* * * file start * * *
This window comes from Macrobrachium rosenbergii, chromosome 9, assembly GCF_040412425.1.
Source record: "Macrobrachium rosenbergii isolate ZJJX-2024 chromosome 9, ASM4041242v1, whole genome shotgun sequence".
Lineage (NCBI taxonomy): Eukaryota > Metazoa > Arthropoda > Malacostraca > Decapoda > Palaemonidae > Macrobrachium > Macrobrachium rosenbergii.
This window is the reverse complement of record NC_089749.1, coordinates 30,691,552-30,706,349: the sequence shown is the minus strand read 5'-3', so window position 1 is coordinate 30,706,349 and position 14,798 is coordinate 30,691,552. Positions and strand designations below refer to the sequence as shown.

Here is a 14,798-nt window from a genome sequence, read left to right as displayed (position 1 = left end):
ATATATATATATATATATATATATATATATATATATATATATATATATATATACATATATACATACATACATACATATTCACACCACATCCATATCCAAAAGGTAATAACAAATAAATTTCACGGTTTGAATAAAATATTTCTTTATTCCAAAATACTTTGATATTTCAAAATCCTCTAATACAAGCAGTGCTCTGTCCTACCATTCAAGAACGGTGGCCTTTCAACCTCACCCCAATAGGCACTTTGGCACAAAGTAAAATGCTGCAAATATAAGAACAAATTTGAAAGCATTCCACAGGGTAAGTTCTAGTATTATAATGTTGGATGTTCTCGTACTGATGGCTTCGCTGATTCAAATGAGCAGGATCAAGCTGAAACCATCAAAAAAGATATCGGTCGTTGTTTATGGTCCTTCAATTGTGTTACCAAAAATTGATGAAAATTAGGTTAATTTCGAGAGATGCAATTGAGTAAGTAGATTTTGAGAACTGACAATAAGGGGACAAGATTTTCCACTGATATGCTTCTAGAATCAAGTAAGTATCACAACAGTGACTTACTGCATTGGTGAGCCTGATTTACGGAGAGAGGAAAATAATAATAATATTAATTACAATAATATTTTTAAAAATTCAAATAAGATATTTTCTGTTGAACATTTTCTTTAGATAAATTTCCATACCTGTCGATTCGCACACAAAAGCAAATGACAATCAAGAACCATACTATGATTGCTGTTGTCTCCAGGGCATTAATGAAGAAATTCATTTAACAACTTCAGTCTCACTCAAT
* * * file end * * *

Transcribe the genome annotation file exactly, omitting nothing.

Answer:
This window comes from Macrobrachium rosenbergii, chromosome 9, assembly GCF_040412425.1.
Source record: "Macrobrachium rosenbergii isolate ZJJX-2024 chromosome 9, ASM4041242v1, whole genome shotgun sequence".
Lineage (NCBI taxonomy): Eukaryota > Metazoa > Arthropoda > Malacostraca > Decapoda > Palaemonidae > Macrobrachium > Macrobrachium rosenbergii.
This window is the reverse complement of record NC_089749.1, coordinates 30,691,552-30,706,349: the sequence shown is the minus strand read 5'-3', so window position 1 is coordinate 30,706,349 and position 14,798 is coordinate 30,691,552. Positions and strand designations below refer to the sequence as shown.

Here is a 14,798-nt window from a genome sequence, read left to right as displayed (position 1 = left end):
ATATATATATATATATATATATATATATATATATATATATATATATATATATACATATATACATACATACATACATATTCACACCACATCCATATCCAAAAGGTAATAACAAATAAATTTCACGGTTTGAATAAAATATTTCTTTATTCCAAAATACTTTGATATTTCAAAATCCTCTAATACAAGCAGTGCTCTGTCCTACCATTCAAGAACGGTGGCCTTTCAACCTCACCCCAATAGGCACTTTGGCACAAAGTAAAATGCTGCAAATATAAGAACAAATTTGAAAGCATTCCACAGGGTAAGTTCTAGTATTATAATGTTGGATGTTCTCGTACTGATGGCTTCGCTGATTCAAATGAGCAGGATCAAGCTGAAACCATCAAAAAAGATATCGGTCGTTGTTTATGGTCCTTCAATTGTGTTACCAAAAATTGATGAAAATTAGGTTAATTTCGAGAGATGCAATTGAGTAAGTAGATTTTGAGAACTGACAATAAGGGGACAAGATTTTCCACTGATATGCTTCTAGAATCAAGTAAGTATCACAACAGTGACTTACTGCATTGGTGAGCCTGATTTACGGAGAGAGGAAAATAATAATAATATTAATTACAATAATATTTTTAAAAATTCAAATAAGATATTTTCTGTTGAACATTTTCTTTAGATAAATTTCCATACCTGTCGATTCGCACACAAAAGCAAATGACAATCAAGAACCATACTATGATTGCTGTTGTCTCCAGGGCATTAATGAAGAAATTCATTTAACAACTTCAGTCTCACTCAAT